So, talented towards what? And says who?
One of the most important implications of the invocation of talent is that we are quietly laying the ground for discrimination. Talent emphasizes product against process, discouragement against encouragement. Talent fails to draw and carry important process information because it is interwoven with the notion of product. This information is valuable for our understanding as listeners and our progress as musicians. It also fails to encourage because it forces so many people to question their abilities and eventually stop fiddling with music. And this is probably the most worrying implication of the talent mentality.
It admits of no doubt that it is sometimes difficult to understand how people can be so remarkably creative and intelligent. It is also true that people are so different in their modes of adaptation and uptake. However, by resorting to the invisible world of hidden talent and innate abilities, we depreciate the real world of human relationships and interaction. Music is actually a form of human interaction whose quality and importance depends on healthy human relationships. I suggest that the upgrading of talent creates unnecessary tension in our musical affairs.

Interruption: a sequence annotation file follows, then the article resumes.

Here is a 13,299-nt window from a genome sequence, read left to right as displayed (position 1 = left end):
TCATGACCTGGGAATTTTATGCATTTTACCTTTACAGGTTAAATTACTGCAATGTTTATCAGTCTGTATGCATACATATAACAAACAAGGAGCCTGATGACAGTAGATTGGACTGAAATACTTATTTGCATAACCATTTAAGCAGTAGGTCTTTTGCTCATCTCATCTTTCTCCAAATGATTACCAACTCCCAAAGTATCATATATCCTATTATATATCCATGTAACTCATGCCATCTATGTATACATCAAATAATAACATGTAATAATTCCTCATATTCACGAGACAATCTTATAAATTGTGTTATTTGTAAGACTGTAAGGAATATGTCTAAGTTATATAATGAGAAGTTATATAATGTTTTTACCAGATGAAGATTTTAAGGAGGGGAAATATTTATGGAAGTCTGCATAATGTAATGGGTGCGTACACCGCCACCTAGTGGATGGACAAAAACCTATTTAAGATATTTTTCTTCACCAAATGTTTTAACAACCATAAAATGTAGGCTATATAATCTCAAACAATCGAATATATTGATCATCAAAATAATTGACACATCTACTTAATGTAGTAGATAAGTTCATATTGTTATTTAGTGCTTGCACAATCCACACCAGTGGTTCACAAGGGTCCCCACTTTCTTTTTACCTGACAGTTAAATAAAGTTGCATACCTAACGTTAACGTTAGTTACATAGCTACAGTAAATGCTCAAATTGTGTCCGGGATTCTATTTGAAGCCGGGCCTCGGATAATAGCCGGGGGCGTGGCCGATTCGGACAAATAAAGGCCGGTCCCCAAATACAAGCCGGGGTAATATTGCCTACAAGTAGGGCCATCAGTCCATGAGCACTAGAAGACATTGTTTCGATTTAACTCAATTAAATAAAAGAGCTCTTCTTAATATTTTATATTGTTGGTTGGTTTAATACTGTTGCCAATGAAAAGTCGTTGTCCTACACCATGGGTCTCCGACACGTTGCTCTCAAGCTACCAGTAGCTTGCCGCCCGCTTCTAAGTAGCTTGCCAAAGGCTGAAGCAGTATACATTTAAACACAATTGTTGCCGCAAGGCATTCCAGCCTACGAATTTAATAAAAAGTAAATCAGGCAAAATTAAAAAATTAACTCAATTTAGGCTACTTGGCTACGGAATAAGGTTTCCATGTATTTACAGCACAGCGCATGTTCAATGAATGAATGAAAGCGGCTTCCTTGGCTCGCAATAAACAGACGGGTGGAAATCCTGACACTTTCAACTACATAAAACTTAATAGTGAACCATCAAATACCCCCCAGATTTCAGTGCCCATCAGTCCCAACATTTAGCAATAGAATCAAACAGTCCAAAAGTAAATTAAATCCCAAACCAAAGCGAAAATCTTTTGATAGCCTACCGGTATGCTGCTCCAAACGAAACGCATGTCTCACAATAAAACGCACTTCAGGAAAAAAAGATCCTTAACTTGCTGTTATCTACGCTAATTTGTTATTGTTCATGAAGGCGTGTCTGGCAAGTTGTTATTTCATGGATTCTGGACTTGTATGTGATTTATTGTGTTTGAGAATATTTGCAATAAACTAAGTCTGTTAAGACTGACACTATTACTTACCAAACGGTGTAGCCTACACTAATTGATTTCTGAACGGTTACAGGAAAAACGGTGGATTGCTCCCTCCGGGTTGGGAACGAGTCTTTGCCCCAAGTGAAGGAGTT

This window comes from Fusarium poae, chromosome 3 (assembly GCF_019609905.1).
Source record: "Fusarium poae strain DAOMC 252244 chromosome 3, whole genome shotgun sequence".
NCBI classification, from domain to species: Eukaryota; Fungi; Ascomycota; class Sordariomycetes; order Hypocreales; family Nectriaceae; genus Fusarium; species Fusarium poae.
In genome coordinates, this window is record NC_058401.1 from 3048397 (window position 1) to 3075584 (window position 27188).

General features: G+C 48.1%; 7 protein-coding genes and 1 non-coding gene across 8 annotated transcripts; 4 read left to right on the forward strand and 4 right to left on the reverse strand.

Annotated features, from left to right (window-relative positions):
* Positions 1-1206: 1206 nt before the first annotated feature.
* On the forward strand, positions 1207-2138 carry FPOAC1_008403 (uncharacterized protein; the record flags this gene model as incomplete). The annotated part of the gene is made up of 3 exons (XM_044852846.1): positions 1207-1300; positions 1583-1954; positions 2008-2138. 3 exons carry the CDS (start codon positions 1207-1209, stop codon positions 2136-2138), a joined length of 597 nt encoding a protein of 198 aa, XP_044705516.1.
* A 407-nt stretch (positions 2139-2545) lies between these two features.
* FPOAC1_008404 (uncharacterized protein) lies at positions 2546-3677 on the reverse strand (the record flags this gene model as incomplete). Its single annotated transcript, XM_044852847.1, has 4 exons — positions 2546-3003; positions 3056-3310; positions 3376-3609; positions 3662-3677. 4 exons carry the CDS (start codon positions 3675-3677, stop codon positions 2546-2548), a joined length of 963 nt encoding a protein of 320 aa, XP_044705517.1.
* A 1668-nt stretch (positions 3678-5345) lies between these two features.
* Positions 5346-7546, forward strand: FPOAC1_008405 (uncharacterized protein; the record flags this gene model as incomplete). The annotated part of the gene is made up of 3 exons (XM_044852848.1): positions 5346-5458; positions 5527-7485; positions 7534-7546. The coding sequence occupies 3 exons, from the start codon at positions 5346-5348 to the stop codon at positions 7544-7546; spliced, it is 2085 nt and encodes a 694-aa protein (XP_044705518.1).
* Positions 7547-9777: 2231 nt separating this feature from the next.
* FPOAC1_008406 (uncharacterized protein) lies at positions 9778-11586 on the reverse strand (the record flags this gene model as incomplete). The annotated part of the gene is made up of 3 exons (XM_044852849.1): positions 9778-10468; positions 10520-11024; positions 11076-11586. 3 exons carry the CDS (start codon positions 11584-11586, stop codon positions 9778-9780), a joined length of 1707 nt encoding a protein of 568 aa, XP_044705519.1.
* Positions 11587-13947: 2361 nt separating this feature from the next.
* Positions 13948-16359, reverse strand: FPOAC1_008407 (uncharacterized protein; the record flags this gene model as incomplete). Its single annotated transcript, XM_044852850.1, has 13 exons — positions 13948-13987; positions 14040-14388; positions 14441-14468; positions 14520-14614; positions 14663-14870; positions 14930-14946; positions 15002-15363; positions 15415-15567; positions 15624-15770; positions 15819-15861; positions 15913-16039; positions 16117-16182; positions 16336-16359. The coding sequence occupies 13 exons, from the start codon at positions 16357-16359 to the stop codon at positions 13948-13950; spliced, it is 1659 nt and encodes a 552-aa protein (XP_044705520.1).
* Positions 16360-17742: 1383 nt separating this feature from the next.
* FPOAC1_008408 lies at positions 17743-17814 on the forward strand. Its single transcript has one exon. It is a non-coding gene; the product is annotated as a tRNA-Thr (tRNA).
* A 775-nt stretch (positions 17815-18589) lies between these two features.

People whom I respect as musicians and personalities would most likely deny the honor of being ‘talented’. I suppose that’s because they are aware of the complexities of the process that made them what they are, and because they can sense the unbearable implications of self-consciousness of talent and the authority to recognize it. Increasing our awareness of these complexities and implications will encourage everyone to feel equally entitled to give it a go in music.